Past Quebec Bar Exams vs. Current Bar Exams
The Quebec Bar Exam is now around the corner and you’ve been preparing for months, but you only have past bar exams up to 2004, so is it worthwhile to do these old exams and are they even similar to current examinations? This is the topic of today’s post. (Past exams may be found here)
Firstly, absolutely, without a doubt, do as many past exams as you can. The past exams more than anything else provide you with an insight into the Bar’s way of thinking and start to prepare you for an exam full of trick and sometimes impossibly difficult questions. As I have said before, the key to getting through the Quebec Bar is to go into the exam with the mindset that every question is a trick question. There is no better way to get yourself nicely into that mindset than by doing past exams and seeing some of the ways in which the Barreau du Quebec tries to trick you.
Now you may ask, but what about the fact that the available past exams are all really old and the format has since changed, so how relevant actually are they? So, let’s take a look step-by-step. The most important difference which you will discover upon looking at past exams is that the examination process has changed substantially. In the late 1990’s and early 2000’s, there were four Quebec Bar exams. The material was divided by subject into four exams and you had to pass each of those exams in order to get your certification. The questions were primarily short-answer questions with the occasional multiple-choice question. The format has since changed. Currently, there are only two exams. The first day is a multiple-choice exam on four of the six selected topics and the second day is a short-answer (and drafting) exam on the remaining two topics. The good news is that you have ample material to prepare for the short-answer questions, but unfortunately, there is but little opportunity to prepare for the multiple-choice questions. Thankfully, if you become proficient with the short-answer questions, many of the subjects covered will overlap those covered in the multiple-choice.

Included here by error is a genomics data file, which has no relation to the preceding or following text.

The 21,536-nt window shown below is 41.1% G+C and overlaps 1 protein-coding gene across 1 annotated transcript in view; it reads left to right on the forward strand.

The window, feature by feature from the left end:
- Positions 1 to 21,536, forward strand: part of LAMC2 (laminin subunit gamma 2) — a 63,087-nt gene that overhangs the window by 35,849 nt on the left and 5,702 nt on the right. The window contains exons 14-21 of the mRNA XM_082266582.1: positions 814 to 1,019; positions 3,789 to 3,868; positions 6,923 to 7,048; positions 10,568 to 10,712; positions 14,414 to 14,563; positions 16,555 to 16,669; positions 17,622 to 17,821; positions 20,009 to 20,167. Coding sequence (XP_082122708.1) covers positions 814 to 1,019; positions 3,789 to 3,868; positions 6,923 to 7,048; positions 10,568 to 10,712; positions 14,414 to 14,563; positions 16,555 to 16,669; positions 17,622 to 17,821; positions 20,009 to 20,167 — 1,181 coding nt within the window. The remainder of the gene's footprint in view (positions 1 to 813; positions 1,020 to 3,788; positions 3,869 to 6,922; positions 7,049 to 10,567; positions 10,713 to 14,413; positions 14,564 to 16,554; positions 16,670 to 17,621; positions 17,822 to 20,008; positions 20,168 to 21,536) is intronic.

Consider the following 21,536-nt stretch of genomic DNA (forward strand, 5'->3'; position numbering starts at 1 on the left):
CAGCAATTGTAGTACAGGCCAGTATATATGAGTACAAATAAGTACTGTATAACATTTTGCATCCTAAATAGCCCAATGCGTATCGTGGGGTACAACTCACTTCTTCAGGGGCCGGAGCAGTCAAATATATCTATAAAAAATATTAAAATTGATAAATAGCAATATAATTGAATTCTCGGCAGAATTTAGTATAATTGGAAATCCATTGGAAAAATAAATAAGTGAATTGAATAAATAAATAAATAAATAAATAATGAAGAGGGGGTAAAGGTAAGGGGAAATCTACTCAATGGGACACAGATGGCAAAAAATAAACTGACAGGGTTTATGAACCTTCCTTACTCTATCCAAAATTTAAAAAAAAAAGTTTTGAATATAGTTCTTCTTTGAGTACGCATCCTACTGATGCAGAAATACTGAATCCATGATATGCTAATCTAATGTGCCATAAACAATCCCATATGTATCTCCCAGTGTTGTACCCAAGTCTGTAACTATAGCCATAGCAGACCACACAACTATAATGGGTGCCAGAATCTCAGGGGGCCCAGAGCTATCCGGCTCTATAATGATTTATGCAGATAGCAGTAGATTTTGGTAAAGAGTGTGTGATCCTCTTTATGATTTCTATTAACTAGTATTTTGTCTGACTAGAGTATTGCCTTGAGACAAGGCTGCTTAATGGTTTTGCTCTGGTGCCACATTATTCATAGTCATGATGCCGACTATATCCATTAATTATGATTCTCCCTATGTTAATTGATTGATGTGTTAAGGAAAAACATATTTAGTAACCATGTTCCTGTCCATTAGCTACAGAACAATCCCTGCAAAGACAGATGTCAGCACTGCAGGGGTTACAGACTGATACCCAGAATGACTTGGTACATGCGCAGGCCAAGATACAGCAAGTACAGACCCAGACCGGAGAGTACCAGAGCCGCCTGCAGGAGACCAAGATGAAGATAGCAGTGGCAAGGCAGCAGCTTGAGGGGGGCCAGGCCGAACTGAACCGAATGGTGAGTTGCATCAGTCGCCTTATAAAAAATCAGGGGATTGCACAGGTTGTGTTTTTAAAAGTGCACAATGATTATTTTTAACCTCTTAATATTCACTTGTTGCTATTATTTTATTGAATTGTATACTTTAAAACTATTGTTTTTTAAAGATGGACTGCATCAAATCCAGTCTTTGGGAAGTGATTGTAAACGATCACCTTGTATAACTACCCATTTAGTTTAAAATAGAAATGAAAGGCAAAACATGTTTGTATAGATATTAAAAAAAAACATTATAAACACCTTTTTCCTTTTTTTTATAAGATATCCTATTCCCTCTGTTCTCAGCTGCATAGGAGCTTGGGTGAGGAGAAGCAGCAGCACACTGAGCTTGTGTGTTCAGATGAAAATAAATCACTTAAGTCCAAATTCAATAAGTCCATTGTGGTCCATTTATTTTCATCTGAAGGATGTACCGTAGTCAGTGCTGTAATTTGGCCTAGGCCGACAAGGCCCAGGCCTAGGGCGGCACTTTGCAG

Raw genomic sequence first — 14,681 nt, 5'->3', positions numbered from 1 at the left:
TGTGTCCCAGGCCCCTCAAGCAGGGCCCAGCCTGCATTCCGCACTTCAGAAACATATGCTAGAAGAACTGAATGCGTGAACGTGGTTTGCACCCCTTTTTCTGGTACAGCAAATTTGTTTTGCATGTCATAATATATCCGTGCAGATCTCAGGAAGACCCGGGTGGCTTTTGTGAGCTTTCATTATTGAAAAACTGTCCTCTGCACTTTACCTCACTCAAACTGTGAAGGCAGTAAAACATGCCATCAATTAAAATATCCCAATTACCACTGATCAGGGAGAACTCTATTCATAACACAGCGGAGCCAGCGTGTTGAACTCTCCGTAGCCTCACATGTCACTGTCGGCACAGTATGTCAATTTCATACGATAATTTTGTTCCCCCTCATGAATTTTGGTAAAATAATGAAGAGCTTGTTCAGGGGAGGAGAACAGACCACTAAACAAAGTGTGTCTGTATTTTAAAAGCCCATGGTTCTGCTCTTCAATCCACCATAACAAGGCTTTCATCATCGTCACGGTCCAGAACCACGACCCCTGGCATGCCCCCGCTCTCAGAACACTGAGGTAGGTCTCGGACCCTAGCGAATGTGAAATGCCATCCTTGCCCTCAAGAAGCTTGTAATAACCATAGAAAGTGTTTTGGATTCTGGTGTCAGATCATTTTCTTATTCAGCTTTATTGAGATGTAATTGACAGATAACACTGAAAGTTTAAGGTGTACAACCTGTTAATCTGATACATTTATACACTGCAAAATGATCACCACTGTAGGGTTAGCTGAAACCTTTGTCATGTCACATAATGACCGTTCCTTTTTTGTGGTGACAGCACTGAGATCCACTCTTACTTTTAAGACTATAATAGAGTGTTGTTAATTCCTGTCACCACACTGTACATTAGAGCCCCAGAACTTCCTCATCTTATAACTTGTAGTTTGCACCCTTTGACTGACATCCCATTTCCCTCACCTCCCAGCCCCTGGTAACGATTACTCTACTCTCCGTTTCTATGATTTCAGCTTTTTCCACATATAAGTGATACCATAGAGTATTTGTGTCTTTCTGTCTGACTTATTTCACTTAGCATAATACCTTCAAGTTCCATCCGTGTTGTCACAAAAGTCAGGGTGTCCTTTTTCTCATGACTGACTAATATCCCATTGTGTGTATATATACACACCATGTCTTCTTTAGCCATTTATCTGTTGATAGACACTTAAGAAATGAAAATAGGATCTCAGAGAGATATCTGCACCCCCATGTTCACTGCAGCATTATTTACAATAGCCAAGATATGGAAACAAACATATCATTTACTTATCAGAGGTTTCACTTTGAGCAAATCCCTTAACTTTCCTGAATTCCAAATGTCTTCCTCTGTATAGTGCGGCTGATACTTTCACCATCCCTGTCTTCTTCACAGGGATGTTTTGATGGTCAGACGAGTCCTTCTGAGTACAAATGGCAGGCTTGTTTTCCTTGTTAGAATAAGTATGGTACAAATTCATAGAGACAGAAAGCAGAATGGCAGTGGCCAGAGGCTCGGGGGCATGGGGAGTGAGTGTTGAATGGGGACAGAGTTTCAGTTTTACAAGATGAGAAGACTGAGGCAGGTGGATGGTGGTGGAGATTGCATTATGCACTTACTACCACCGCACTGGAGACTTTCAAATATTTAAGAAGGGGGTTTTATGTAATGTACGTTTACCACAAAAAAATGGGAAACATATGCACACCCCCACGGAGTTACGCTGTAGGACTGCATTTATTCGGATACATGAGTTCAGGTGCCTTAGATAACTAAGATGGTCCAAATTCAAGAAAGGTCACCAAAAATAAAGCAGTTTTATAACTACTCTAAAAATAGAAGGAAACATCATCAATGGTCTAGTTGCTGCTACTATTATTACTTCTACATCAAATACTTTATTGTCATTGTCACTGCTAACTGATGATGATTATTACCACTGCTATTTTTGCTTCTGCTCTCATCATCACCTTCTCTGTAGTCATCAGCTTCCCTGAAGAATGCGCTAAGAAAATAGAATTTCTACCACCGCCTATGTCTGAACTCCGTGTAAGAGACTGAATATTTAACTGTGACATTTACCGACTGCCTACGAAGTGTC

The style of the questions has also changed somewhat. In the past exams, you are normally asked to answer the question and justify it by providing an article to back your answer up (motivez votre réponse). This results in solution sheets with answers such as “No, 2430 C.C.Q.” The current exams normally ask for an additional detail in your answers; you still have to answer the question and justify it, but you now have to provide the additional step of explaining your answer which adds an extra sentence to your answer. A current exam answer would look something like: “No, an accident or sickness insurer may not cancel an insurance policy for non-payment prior to giving 15 days written notice to the insured. 2430 C.C.Q.” You may want to already start practicing answering in the new format while completing the past exams. For a further discussion on how to write a bar-approved answer, see this post (Quebec Bar Short-Answer Cardinal Rules).